“Therefore, whensoever, or wheresoever, any doubt or question arises of salvation, or our justification before God, there the law and all good works must be utterly excluded and stand apart, that grace may appear free, and that the promise and faith may stand alone: which faith alone, without law or works, brings thee in particular to thy justification and salvation, through the mere promise and free grace of God in Christ; so that I say, in the action and office of justification, both law and works are to be utterly excluded and exempted, as things which have nothing to do in that behalf.”

“The reason is this: for seeing that all our redemption springs out from the body of the Son of God, crucified, then is there nothing that can stand in us instead, but that only wherewith the body of Christ is apprehended.  Now, forasmuch as neither the law nor works, but faith only, is the thing which apprehendeth the body and passion of Christ, therefore faith only is that matter which justifies a man before God, through the strength of that object Jesus Christ, which it apprehends; like as the brazen serpent was the object only of the Israelites’ looking, and not of their hands’ working; by the strength of which object, through the promise of God, immediately proceeded health to the beholders; so the body of Christ being the object of our faith, strikes righteousness to our souls, not through working, but through believing” (p. 342).

Edward Fisher, The Marrow of Modern Divinity (Ross-shire: Christian Focus, 2009).

shane lems

Thomas Boston, Richard Baxter, and Justification

  Here’s a great section from Fisher’s Marrow found on page 193.  It is Thomas Boston’s notes against Richard Baxter, who mixed up faith and obedience in the area of justification.  Boston stood firmly for the Reformation doctrine of justification sola fide, while Baxter snuck the law into justification’s back door.

“As to the point of justification; no man is, nor can be justified by the law.  It is true, the Neonomians or Baxterians, to wind in a righteousness of our own into the case of justification, do turn the gospel into a law, properly so-called; and do tell us, that the gospel justifies as a law; and roundly own what is the necessary consequent of that doctrine, namely, that faith justifieth, as it is our evangelical righteousness, or our own keeping the gospel law, which runs thus: He that believeth shall not perish.”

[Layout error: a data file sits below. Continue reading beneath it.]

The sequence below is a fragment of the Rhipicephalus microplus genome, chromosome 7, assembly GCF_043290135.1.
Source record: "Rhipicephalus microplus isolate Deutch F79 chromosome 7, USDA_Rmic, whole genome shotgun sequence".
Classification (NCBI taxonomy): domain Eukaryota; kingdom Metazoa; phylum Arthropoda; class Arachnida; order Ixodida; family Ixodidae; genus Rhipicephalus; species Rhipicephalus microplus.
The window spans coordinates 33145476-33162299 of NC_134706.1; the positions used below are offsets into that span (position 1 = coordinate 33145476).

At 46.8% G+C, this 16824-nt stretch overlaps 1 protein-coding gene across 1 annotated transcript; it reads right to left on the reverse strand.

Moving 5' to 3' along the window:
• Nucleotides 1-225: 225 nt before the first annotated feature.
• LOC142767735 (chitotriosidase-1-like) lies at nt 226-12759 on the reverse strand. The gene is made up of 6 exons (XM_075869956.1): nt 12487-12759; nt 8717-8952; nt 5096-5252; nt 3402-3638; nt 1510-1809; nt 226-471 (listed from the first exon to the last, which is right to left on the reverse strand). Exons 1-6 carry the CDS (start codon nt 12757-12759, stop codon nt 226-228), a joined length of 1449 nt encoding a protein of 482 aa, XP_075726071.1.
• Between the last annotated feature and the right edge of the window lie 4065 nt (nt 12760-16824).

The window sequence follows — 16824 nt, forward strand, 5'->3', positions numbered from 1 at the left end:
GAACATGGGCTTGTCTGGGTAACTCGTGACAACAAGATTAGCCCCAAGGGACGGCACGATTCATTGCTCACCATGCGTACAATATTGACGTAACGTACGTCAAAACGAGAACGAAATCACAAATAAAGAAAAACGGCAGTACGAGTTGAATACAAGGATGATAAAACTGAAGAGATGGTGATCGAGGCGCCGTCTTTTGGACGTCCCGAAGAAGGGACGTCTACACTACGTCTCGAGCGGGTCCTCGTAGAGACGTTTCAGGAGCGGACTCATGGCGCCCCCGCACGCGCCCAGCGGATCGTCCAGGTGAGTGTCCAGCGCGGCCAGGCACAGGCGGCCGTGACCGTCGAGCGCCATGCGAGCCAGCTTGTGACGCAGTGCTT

Here Boston is basically saying that Baxter and company mix the law with the gospel by saying that an obedient faith justifies, that obedient faith is our evangelical righteousness.  Boston continues.

“But the holy Scripture teaches, that we are justified by grace, and by no law nor deed, (or work of a law, properly so-called) call it the law of Christ, or the gospel law, or what law one pleaseth; and thereby faith itself, considered as a deed or work of a law, is excluded from the justification of a sinner, and hath place therein, only as an instrument. [Boston here writes out Gal. 3:11, Gal. 5:4, Rom. 3:28, Gal. 2:16 and quotes the Westminster Larger Catechism A 73 along with the Westminster Confession of Faith 19:6).

In other words, the law or obedience to it has no part in a sinner’s justification, since grace means giving a free gift and faith means receiving that free gift.  Faith is an instrument which receives Christ and his righteousness.  Faith looks away from self to Christ alone; faith says “my righteousness smells as wicked as my heart, therefore the only thing that can save me is Jesus and his perfect righteousness!”

If you haven’t read anything by Boston, I recommend these notes of his in Fisher’s Marrow, (along with the Marrow itself, of course).

shane lems

sunnyside, wa

Duty of the Christian: Distinguish Between Law and Gospel